When: 19 September 2018, 9-10 am EST
Presenters: Berber Kramer, Patrick Ward
Download and listen as podcast on SoundCloud
Helping smallholder farmers manage risks: Innovations to improve agricultural insurance (on SlideShare)
For most smallholder farmers in the developing world, livelihoods are intertwined with agricultural production, and thus highly dependent on weather. As climate change is making the weather increasingly unpredictable, farmers experience greater production risks. Agricultural insurance can be an instrument to deal with those risks. It can also help meet the goals of the Paris Agreement - not only by compensating farmers for crop losses and other economic damage, but also by increasing smallholders’ ability to adapt to the adverse impacts of climate change, and by encouraging the adoption of low greenhouse gas emission approaches in agricultural production.
While agricultural insurance has been around for a long time, its adoption by smallholders around the world has been limited. Attempts to provide formal, indemnity-based crop insurance have struggled for various reasons. Most notably, conventional insurance suffers from high administrative and transaction costs, as well as asymmetric information between insured and insurer, which in turn gives rise to adverse selection and moral hazard. Index-based insurance programs designed to overcome these issues continue to suffer from low demand due to basis risk, lack of trust and farmer engagement, and poor understanding.
In this webinar, we will discuss two research-based innovations that aim to overcome these challenges: (1) bundling of index-based insurance products with novel climate-smart risk-reducing agricultural technologies and practices, and (2) the use of a new technology that uses smartphone photo data over time to create a new picture-based insurance product. The major advantage of field-based monitoring is that it can be used to reduce basis risk. We will present recent findings from research in India and Bangladesh.
Berber Kramer is an applied microeconomist in the Markets, Trade and Institutions Division of the International Food Policy Research Institute (IFPRI). She joined IFPRI in 2013 and has a Ph.D. in Economics from the Tinbergen Institute in the Netherlands. Her research analyzes programs and policies that can help smallholder farmers in developing countries cope with unexpected expenditures or income losses, due to, for instance, illnesses and injuries or to extreme weather events damaging their crops. Dr. Kramer leads the cluster of research on agricultural risk management for the CGIAR Research Program on Policies, Institutions and Markets (PIM), co-leads the learning platform on agricultural index insurance for the CGIAR Research Program on Climate Change, Agriculture and Food Security (CCAFS), and is the lead Principal Investigator for the Picture-Based Insurance (PBI) initiative, which develops and evaluates crop insurance products that use smartphone camera data for claims settlement and risk management advice. In other projects, she uses high-frequency panel data and field experiments to study the impact and take-up of health insurance, the effects of liquidity constraints and time inconsistency on household savings and health-seeking behavior, and interventions intended to make agricultural value chains more nutrition-, health-, and gender-sensitive. She has led research projects in the Gambia, Nigeria, Kenya, Tanzania, Bangladesh, and India. Dr. Kramer is based in Washington DC.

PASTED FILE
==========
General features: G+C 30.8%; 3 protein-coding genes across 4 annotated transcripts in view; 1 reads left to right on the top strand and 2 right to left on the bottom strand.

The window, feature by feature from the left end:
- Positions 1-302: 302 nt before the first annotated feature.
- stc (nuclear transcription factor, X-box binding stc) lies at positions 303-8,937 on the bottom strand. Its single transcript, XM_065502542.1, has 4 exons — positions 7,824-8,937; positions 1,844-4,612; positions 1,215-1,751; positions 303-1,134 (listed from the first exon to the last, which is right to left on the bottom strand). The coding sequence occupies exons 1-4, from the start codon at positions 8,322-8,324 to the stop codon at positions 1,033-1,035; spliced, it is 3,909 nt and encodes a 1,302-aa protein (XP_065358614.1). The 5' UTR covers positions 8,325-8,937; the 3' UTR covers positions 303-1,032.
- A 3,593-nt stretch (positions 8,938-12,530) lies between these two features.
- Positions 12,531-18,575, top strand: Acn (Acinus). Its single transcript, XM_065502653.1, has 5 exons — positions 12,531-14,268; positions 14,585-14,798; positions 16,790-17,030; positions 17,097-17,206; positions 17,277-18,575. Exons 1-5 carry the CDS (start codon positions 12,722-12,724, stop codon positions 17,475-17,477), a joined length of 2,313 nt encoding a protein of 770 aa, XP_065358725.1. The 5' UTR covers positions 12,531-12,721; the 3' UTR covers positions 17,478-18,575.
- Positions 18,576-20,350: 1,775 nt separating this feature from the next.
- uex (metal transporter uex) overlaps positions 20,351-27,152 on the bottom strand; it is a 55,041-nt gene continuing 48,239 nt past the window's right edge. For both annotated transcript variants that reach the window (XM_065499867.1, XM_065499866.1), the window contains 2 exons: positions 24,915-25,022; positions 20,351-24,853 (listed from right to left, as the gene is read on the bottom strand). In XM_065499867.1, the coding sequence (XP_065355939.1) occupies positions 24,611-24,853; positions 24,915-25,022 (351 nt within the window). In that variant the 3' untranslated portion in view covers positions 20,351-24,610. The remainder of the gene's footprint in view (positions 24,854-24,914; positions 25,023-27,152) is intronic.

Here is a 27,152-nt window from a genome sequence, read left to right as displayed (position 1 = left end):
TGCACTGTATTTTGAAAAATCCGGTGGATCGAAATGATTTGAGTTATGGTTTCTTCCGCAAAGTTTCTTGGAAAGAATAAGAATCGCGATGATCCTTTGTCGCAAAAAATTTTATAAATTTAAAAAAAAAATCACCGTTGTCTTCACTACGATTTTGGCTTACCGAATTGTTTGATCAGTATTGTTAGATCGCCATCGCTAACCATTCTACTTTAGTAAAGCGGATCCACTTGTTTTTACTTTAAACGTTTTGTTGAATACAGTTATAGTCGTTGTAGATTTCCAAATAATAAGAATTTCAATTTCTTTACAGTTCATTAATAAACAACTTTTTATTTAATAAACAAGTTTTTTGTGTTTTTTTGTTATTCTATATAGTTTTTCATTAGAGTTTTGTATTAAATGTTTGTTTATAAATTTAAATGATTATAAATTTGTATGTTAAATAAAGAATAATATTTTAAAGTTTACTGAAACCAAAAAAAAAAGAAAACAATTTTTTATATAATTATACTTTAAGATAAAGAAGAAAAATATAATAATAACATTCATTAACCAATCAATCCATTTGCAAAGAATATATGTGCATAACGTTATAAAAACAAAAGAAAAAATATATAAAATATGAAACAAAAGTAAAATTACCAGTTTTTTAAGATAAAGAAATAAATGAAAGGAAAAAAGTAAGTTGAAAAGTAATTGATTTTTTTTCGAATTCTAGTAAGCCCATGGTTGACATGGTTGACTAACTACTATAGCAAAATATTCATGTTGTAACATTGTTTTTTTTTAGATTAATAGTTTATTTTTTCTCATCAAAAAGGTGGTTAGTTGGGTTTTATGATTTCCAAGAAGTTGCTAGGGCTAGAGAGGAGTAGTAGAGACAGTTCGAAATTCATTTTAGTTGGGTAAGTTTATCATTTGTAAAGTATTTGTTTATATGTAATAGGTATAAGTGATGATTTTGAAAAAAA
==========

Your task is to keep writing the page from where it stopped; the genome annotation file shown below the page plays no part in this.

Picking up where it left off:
Patrick S. Ward is an assistant professor of environmental economics and policy in the iMEP program at Duke Kunshan University. Prior to joining the DKU faculty, Patrick was a research fellow in the Environment and Production Technology Division of the International Food Policy Research Institute (IFPRI). Patrick's primary research interests center around sustainable development, with a particular emphasis on developing country agriculture. He has extensive experience conducting research in South Asia (Bangladesh, India, Nepal, Pakistan), having lived in New Delhi, India for four years (2012-2016). He has also led or contributed to research on agricultural or development issues in China, Malawi, and Kenya. His current research portfolio includes projects on agricultural risk management (including insurance and other financial products as well as stress-tolerant staple crop cultivars), soil fertility management and soil conservation, inclusive development of rural agricultural machinery markets, and water resource management. He is especially interested in how insights from behavioral economics and cognitive psychology can be used to inform policies and interventions to address environmental and natural resource management challenges. Patrick holds a PhD in Agricultural Economics with a specialization in International Development from Purdue University (USA).
The PIM webinars aim to share findings of PIM’s research, discuss their application, and get feedback and suggestions from participants. Webinars are conducted by PIM researchers in the form of research seminars. Each webinar is a live event consisting of a presentation (30 min) and a facilitated Q&A session (30 min).
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